Longoria Sparks Rays – More Offense Needed for Post-Season Spot
Boosted by the left-handed arm of Matt Moore in their 7-1 win over Toronto on Thursday, the Tampa Bay Rays are staying in the American League wild card race with stellar starting pitching. They lead the AL with a 3.40 ERA and a 1.22 WHIP, yet questions remain whether the Rays can secure a post-season berth and make a run in October because of one word – offense.
Third baseman Evan Longoria has missed a bulk of the season with a torn hamstring. He is back, and on Thursday he was 3-for-5 with a double and two RBI. This year, when he has been healthy enough to occupy a lineup spot, Longoria is batting .330 (31-for-94) with four home runs and 20 RBI.
Hamstring injuries have a tendency to linger, though, and even if he stays healthy and keeps hitting, the remainder of the Rays lineup is anemic.
While Tampa Bay leads the AL in pitching, it is last in the majors in hitting. With a .230 average and a .679 OPS, it is remarkable that the Rays are still in contention for a wild card spot.
Outfielder Matt Joyce is scuffling over his last 10 games with a .194 average, but overall this season he is batting .270 with 12 home runs, 38 RBI and a .843 OPS. He is one of the few Rays hitters who have been productive in 2012. Jeff Keppinger, who is underrated as a valuable role player, is batting .318, but offense has been so scarce for the Rays that he has hit in the cleanup spot even though he has four home runs, 23 RBI and a .786 OPS.
Longoria and Joyce are among the plethora of Rays who have seen time on the disabled list this season. Desmond Jennings, a highly regarded outfielder in his second Major League season, was sidelined earlier this year and is one of the many Rays hitters with disappointing numbers. The 25-year-old Jennings has a .237 average with eight home runs, 31 RBI and a .671 OPS.
Other regulars in the lineup who have generated unimpressive results at the plate include Ben Zobrist (.252, 12, 43, .813), B.J. Upton (.242, 10, 41, .675), Sean Rodriguez, (.208, 6, 29, .590) and Elliot Johnson (.248, 4, 27 .658).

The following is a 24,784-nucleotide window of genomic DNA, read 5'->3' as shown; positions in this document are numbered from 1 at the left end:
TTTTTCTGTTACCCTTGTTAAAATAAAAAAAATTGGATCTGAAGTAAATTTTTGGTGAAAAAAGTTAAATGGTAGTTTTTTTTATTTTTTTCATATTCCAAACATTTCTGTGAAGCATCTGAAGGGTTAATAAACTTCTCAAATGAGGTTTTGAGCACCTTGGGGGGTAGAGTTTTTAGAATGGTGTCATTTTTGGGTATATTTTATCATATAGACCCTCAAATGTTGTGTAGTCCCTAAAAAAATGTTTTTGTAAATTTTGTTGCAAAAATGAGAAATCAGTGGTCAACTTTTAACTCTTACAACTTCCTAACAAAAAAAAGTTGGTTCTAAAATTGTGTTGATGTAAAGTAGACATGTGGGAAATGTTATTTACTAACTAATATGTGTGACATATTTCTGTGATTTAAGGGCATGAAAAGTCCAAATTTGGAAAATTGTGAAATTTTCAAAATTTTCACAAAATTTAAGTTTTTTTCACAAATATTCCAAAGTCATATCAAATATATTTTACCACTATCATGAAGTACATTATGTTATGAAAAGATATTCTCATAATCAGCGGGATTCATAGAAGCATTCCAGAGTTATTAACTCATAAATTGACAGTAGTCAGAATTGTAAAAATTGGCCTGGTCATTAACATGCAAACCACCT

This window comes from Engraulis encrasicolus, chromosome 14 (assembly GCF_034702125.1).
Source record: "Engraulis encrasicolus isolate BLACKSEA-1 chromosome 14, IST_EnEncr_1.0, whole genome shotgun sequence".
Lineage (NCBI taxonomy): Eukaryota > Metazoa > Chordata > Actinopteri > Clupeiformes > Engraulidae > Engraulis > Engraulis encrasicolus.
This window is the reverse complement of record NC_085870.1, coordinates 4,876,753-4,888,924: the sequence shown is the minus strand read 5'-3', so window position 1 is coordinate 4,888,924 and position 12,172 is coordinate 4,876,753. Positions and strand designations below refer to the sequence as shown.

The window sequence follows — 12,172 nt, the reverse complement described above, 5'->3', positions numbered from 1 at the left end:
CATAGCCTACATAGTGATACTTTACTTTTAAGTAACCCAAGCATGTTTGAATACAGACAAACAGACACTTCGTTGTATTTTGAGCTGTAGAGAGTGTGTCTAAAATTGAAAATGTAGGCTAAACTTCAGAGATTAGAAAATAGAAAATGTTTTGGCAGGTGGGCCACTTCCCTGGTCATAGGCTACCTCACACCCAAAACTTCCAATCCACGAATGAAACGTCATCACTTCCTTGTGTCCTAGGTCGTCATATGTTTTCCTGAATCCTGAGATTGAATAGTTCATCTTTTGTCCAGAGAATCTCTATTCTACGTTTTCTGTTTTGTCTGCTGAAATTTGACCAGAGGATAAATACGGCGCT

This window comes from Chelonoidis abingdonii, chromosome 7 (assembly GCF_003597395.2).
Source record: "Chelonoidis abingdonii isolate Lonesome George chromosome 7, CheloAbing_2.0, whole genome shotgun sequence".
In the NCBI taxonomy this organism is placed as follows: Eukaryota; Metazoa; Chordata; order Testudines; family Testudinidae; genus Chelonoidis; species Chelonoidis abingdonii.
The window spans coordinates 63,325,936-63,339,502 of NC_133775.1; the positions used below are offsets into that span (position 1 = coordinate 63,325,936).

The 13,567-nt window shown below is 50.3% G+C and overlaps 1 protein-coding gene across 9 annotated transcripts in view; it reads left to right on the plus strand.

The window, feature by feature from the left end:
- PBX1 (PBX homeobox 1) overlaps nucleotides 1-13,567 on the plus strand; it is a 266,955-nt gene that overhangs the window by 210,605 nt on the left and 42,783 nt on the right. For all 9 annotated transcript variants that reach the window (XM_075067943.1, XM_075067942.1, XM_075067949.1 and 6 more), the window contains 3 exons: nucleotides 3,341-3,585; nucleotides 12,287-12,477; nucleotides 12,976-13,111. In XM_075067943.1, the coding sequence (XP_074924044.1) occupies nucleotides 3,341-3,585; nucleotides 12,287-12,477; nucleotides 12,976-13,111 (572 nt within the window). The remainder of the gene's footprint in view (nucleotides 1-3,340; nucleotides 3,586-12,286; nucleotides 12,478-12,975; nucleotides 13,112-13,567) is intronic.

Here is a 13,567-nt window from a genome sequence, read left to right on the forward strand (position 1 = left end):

That Johnson and Rodriguez are starters indicates a lack of offensive talent at the Major League level for the Rays. Both players are versatile and useful, but they are best suited as utility guys.
Rays executives Andrew Friedman and Matt Silverman are often praised for building what is now a perennial contender in a small market with a limited payroll, yet they deserve criticism for failing to use the club’s surplus of superb starting pitching at the Major League and Triple-A levels to acquire one or two difference-making bats.
Their answer to bolstering the lineup last off-season was bringing back Carlos Pena (who has 15 home runs but is batting .195, which is near the .196 average he posted in his last season with the Rays in 2010 before he spent a year with the Cubs). They also signed Luke Scott, who is currently on the DL and carries a .225 average and a .716 OPS with 12 home runs and 45 RBI.
Both left-handed hitters, Pena and Scott are prone to striking out, which doesn’t help a team’s on-base percentage or run production.
With a rotation that includes AL Cy Young Award candidate David Price, James Shields, Jeremy Hellickson and Moore, the Rays have the arms to contend and even grab one of the two wild card spots. With their lineup – even when Longoria and Scott are healthy – chances are remote for them to win a post-season series.
Tampa Bay also features other starters like Jeff Niemann (who is on the DL, Alex Cobb and Wade Davis (who is thriving as a reliever but has tasted success in the rotation) along with top prospects like Chris Archer and Alex Torres. They have enough pitching depth to trade an arm or two to upgrade the lineup.
Friedman and Silverman choose to continue with a dominant rotation and a weak lineup, and that is not a winning combination in October.